A British Museum exhibition of Islamic and European art doesn’t quite achieve its aim, John Westbrooke writes
These are hard times for Islam in the West, with every Muslim suspected of terrorism, so it’s handy to be reminded that Rudyard Kipling was wrong – East is East and West is West, but the twain have met constantly over the centuries.
Muslim scholars kept alive classical learning during Europe’s Dark Ages, to be rediscovered during the Renaissance. But it wasn’t just science and literature. The new exhibition at the British Museum aims to show the influence of the Islamic world – the Middle East and North Africa – on European art too.
It begins as early as 1486, with what is said to be the world’s first guidebook: A Pilgrimage to the Holy Land, written by Bernhard von Breydenbach and illustrated by Erhard Reeuwich, who had both just been there (a reminder of earlier east-west friction when the Crusades drew Europeans to the region). There’s even a big fold-out page with the first printed map of Jerusalem.
At about the same time, the republic of Venice was making diplomatic contact with the Ottoman empire in Constantinople (Istanbul), then the main Islamic power in the Middle East. They sent Gentile Bellini to do a portrait of Sultan Mehmet II. That’s now in the National Gallery down the road (not currently on display), but the exhibition features a similar 1580 Venetian painting of Sultan Bayezid I.
Like the Jerusalem map, it’s a practical representation, made from life and as accurate as possible. Already, though, part of its appeal must have been its sheer strangeness: a bearded man dressed in gold cloth and a huge turban, looking back over his shoulder at the viewer.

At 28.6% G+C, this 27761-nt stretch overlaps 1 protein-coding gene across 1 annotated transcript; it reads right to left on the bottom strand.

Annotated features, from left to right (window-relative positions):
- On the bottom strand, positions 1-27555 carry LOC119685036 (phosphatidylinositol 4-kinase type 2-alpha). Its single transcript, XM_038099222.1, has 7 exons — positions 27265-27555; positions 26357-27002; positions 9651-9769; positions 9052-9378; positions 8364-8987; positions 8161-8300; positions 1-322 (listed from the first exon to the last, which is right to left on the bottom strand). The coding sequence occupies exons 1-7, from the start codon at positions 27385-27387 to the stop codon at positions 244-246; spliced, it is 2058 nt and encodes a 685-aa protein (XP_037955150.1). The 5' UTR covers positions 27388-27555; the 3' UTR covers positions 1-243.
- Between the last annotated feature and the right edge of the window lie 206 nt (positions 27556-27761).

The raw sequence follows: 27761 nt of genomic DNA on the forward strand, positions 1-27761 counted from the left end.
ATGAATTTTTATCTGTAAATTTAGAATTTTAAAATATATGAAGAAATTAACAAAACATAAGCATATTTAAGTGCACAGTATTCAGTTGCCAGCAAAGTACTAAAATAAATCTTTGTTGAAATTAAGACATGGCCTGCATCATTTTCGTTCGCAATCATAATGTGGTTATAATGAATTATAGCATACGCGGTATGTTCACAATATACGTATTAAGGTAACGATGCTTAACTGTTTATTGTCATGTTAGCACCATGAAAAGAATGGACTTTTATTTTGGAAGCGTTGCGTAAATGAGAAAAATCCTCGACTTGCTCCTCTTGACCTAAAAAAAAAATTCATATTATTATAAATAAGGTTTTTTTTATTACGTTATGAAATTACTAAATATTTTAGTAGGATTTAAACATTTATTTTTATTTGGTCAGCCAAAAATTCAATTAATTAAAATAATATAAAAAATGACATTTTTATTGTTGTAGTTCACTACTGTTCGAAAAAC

With the Ottoman military threat waning and Europeans starting to investigate the world, “costume books” were appearing showing eastern apparel. Those exhibited here came from Ottoman artists – as do some lightly caricatured drawings, by the Ottoman court painter Abdülcelil Levnî, of Europeans living in Constantinople and wearing what must have seemed, to Turks, equally strange big wigs and tight pants. Curiosity about foreigners and their clothes went both ways.
By the 19th century, though, “Orientalism” had become a genre all of its own. The word, first coined by Byron, comes from the title of a 1978 book by the cultural critic Edward Said, which scrutinised the way westerners perceived and represented an often imaginary Orient, and there’s evidence for this in the exhibition, but also evidence that it wasn’t universal.
Paintings of life in the harem proved a popular, lubricious subject. The best known example is probably Ingres’ “The Turkish Bath”, in which naked women loll around for the viewer’s delight. Sadly, this is here only as a small photo and a Picasso etching it inspired. The lack of examples of this most lurid form of Orientalism is something of a gap in any debate about artistic traffic between east and west. The truth is, artists seldom got into harems, and their paintings tell you only about their imaginations and those of their clients.